France’s Parliament is considering legislation that would make it legal to crack the Digital Rights Management (DRM) technology that protects songs downloaded from Apple’s iTunes Music Store and other legitimate music download sites.
The law is to be voted on Thursday. Under the terms of the bill, consumers would be able to legally use software that converts digital music files from protected to unprotected formats,
All songs sold by the iTunes Music Store are protected by FairPlay, a DRM system that limits how many computers the music can be played back on, how many times a playlist containing DRM-protected music can be burnt to a CD, and what sort of portable devices the music can be played back on.
Apple has been criticized for not allowing its iTunes Music Store songs to be played back on any digital music player other than Apple’s own iPod. Few doubt, however, that the strategy has helped to sell iPods, which now make up a significant percentage of Apple’s annual revenue.
The law does not mandate that services selling DRM-protected music must remove their DRM; instead, it legalizes the consumers’ voluntary use of software designed to circumvent DRM. Proponents say that such legislation would help to stimulate interoperability between legitimately purchased music and portable music players.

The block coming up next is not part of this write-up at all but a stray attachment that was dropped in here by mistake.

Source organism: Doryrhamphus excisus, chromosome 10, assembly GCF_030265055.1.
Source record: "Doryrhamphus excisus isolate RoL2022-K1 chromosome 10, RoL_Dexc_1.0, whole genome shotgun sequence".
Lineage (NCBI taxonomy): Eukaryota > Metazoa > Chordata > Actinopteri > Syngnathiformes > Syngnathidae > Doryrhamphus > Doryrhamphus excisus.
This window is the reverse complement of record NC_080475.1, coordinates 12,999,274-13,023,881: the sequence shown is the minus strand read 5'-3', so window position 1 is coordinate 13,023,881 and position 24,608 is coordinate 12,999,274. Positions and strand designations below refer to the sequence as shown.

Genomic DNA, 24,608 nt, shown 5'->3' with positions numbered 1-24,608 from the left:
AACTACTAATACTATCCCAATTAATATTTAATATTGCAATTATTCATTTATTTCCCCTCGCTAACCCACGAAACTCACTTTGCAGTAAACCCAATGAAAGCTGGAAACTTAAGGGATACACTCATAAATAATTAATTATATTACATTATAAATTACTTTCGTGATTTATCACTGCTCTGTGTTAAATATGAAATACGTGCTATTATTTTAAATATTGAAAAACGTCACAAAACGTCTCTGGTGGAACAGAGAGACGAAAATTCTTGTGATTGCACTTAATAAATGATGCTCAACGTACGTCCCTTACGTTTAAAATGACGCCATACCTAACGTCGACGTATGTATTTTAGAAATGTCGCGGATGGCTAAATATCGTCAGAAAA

Critics of the law say that users who crack the DRM on their songs will make that music available to others illegally. Critics also suggest that Apple may be tempted to shut down its iTunes Music Store operations in France to avoid compliance with the law. Supporters of the law explain that the legislation includes a provision to fine people who are caught sharing files illegally — with stiff penalties and jail time mandated for people who make and sell software used for illegal file-sharing.
Apple had no comment.